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18 January 2023
Adult court matters Practicalities of being a magistrate Wider justice system

In this blog, we share our most read pieces in 2022.

As we enter 2023, we thought we would take a moment to reflect on some of our highlights from the year that has just passed. From securing several advocacy wins to launching a new learning hub for members, we supported our members to be the best magistrates they can be and strengthened our membership offer even further.

Here are some of our most read articles and blogs, which shine a light on several of 2022’s highlights:

  1. Campaign to recruit 4,000 new magistrates launches: in January, the government launched a recruitment campaign to hire 4,000 new magistrates. We welcomed this as a highly positive step towards increasing the diversity of the bench and reducing the backlog of criminal cases that accrued during the Covid-19 pandemic.
  2. Expressions of interest for returning retired magistrates due soon: in the same month, HM Courts & Tribunals Service (HMCTS) confirmed that those keen to return to the bench following the increase in the mandatory retirement age (MRA) would soon be able to do so. The raising of the MRA is something for which we advocated for several years, so this was a key milestone.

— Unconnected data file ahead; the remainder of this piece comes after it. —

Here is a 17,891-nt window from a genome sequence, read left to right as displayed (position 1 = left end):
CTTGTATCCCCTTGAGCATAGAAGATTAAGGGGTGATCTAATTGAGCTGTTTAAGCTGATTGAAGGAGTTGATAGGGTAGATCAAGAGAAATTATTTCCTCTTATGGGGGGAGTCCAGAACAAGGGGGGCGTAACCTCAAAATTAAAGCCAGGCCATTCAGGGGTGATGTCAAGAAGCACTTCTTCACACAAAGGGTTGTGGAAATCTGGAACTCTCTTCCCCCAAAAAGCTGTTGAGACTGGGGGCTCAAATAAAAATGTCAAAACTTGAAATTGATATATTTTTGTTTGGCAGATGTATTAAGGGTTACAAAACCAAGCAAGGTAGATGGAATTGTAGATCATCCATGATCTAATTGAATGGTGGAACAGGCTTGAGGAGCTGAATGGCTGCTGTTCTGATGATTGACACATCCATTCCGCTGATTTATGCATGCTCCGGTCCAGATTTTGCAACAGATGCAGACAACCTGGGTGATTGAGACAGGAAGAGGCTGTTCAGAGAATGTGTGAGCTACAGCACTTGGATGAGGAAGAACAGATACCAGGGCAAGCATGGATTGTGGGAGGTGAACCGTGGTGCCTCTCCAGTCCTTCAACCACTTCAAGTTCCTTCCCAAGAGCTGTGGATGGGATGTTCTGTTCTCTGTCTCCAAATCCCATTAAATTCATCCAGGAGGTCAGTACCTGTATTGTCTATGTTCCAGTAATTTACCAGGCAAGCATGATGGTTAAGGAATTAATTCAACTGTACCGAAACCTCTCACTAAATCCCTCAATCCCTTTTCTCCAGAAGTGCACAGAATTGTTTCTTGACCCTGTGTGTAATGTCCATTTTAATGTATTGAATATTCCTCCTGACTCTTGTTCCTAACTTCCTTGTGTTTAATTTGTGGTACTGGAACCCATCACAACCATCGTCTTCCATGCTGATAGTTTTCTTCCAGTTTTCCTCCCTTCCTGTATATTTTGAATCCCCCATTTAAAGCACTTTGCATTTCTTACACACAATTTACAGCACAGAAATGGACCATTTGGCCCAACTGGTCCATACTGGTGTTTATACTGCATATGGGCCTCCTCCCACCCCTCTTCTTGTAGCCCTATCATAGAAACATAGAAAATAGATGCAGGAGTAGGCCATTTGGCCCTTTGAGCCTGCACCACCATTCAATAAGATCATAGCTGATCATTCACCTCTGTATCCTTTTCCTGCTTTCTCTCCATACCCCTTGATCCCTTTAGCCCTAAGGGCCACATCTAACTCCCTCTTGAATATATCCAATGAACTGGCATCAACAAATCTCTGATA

3. Commencement of increased sentencing powers covered widely by the media: in May, the extension to magistrates’ sentencing powers came into force to help speed up justice for complainants and defendants. This is something for which we had advocated for more than a decade, so we were pleased that our views on this historic reform were featured by a wealth of print and online publications. Media coverage is key to raising awareness of the important work of our members and of the magistracy more broadly.
  4. Magistrates’ Association publishes position on victim surcharge increase: a month later, we cautioned of the disproportionate impact that two recent Ministry of Justice (MOJ) changes to the victim surcharge were likely to have on those with low incomes or in receipt of Universal Credit. We’re speaking to the Sentencing Council about this next month, and have input to their related consultation on totality in January.
  5. ‘Computer says no’ approach to expenses won’t do: in July, we stood up for our members by expressing strong disappointment with two Magistrates’ Leadership Executive announcements regarding magistrates’ expenses. Later in the year, we published a landmark report on the costs of volunteering as a magistrate. As well as building momentum around its 20 recommendations via successful media outreach, we also met with senior officials from the MOJ and HMCTS to discuss next steps.
  6. Five highlights from our flagship annual event: in October, more than 250 members came together online for our annual general meeting, conference and awards ceremony. Weren’t able to join us? Here’s a round-up of what you missed.